No Sabio it is not "hard to hear", it is simply your opinion. I don't get at all that you felt either of us were dismissing him though. I think that perspective comes from assuming you know what we are thinking...or telling us what we believe as Christians. (Part of that whole irony thing you seemed to struggle with on your own

    I won't speak for Brigitte, but I thought his cartoon was spot on. In fact I believe many times it is the church that fosters and even promotes the shackles he illustrated so well. In fact his illustration rang exceptionally true for me. My initial comment reflected this and the joy that I found in recognizing that those shackles were man made and I could actually let go of them.

  8. Sabio Lantz says:

    @ Gary
    Of course it is simply my opinion. If I misunderstood what Steve Martin or Brigitte or you were saying, then my apologies. I put it out there for you to refute or correct if I was either wrong or misunderstood.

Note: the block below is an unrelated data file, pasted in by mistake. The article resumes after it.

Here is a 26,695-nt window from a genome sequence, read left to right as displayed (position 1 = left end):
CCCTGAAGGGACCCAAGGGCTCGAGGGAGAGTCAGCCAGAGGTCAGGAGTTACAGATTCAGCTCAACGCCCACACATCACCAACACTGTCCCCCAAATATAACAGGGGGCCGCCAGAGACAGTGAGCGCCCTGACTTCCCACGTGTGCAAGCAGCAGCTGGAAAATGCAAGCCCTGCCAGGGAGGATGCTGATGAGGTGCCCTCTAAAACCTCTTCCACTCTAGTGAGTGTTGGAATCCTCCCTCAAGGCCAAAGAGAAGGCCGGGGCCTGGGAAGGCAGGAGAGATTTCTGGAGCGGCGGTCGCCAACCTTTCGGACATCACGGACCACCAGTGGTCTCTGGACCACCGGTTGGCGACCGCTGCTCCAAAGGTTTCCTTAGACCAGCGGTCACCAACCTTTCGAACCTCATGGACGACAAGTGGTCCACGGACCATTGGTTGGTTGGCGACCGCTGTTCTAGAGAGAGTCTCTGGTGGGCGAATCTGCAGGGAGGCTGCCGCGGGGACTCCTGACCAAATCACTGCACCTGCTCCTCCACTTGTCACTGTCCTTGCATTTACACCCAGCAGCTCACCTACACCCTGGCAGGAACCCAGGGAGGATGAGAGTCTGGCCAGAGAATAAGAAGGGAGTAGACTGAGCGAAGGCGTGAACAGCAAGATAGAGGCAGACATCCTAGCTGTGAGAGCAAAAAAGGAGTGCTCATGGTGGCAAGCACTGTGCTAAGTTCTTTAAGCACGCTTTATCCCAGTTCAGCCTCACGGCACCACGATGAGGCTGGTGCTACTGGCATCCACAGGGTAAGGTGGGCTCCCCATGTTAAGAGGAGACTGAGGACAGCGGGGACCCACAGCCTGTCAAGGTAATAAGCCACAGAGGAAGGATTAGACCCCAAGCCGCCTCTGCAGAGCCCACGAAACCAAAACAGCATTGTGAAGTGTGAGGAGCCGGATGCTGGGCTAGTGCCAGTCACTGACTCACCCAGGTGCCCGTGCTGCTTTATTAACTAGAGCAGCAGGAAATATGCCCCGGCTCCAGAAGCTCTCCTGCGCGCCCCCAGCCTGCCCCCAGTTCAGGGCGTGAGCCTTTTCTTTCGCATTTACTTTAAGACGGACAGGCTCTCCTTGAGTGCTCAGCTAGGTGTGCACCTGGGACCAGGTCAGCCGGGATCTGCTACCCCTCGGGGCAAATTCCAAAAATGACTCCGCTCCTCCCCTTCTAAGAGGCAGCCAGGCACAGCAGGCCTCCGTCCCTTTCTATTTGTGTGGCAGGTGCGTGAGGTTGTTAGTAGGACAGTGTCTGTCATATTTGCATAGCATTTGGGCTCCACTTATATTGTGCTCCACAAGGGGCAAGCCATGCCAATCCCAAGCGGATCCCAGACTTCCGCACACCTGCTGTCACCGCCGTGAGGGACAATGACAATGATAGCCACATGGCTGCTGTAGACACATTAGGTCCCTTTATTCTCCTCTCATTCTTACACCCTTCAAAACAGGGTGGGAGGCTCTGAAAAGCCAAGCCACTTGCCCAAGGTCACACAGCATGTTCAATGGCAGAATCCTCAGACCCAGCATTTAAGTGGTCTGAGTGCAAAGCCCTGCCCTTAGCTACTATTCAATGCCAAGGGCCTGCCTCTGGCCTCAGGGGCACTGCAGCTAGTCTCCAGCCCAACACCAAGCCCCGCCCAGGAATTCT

You said,

    "I think that perspective comes from assuming you know what we are thinking…or telling us what we believe as Christians."

    Tell me, do you feel you know what either Steve Martin or Brigette knows as Christians? Do you know what they meant by their comments? Do you feel you are all in agreement?

    Brigette asked me, "What is 'freedom'?". I answered.

    But since it is just my opinion, take your name off my @ list, reread it and tell me if you agree or disagree and how would you correct it?

  9. Connie says:

    Knowing the truth sets me free. I'm finding that my lies to myself are the greatest hindrance. Doesn't matter if they originated somewhere else. If I choose to believe lies about myself, then for me they are true until they start killing me.

    The process of identifying lies and getting to the truth is my being honest with myself. And that can only come because of his spirit in me, pointing me to address the lies when they don't work for me any longer.